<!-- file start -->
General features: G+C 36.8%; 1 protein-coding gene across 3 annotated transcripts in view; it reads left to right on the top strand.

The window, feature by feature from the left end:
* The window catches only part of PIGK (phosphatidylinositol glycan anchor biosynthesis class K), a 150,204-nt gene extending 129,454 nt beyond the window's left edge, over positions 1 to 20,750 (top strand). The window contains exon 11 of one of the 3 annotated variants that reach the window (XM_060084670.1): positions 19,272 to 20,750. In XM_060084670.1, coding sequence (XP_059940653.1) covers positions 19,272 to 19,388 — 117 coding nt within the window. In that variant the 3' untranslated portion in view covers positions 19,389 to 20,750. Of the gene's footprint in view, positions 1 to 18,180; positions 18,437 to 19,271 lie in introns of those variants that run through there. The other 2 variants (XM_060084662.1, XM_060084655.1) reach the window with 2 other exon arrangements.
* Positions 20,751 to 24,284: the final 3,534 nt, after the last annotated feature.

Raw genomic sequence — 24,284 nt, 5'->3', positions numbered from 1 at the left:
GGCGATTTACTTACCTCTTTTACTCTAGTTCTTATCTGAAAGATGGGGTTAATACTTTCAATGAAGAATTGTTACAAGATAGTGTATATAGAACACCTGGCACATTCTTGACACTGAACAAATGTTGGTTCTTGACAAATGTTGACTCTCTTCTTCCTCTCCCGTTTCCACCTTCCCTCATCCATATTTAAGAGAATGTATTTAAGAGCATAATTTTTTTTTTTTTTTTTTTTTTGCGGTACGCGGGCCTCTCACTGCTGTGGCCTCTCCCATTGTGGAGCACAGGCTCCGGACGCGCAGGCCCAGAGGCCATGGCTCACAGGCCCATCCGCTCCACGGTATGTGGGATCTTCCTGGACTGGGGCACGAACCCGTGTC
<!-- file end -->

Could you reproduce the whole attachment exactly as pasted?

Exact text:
General features: G+C 36.8%; 1 protein-coding gene across 3 annotated transcripts in view; it reads left to right on the top strand.

The window, feature by feature from the left end:
* The window catches only part of PIGK (phosphatidylinositol glycan anchor biosynthesis class K), a 150,204-nt gene extending 129,454 nt beyond the window's left edge, over positions 1 to 20,750 (top strand). The window contains exon 11 of one of the 3 annotated variants that reach the window (XM_060084670.1): positions 19,272 to 20,750. In XM_060084670.1, coding sequence (XP_059940653.1) covers positions 19,272 to 19,388 — 117 coding nt within the window. In that variant the 3' untranslated portion in view covers positions 19,389 to 20,750. Of the gene's footprint in view, positions 1 to 18,180; positions 18,437 to 19,271 lie in introns of those variants that run through there. The other 2 variants (XM_060084662.1, XM_060084655.1) reach the window with 2 other exon arrangements.
* Positions 20,751 to 24,284: the final 3,534 nt, after the last annotated feature.

Raw genomic sequence — 24,284 nt, 5'->3', positions numbered from 1 at the left:
GGCGATTTACTTACCTCTTTTACTCTAGTTCTTATCTGAAAGATGGGGTTAATACTTTCAATGAAGAATTGTTACAAGATAGTGTATATAGAACACCTGGCACATTCTTGACACTGAACAAATGTTGGTTCTTGACAAATGTTGACTCTCTTCTTCCTCTCCCGTTTCCACCTTCCCTCATCCATATTTAAGAGAATGTATTTAAGAGCATAATTTTTTTTTTTTTTTTTTTTTTGCGGTACGCGGGCCTCTCACTGCTGTGGCCTCTCCCATTGTGGAGCACAGGCTCCGGACGCGCAGGCCCAGAGGCCATGGCTCACAGGCCCATCCGCTCCACGGTATGTGGGATCTTCCTGGACTGGGGCACGAACCCGTGTC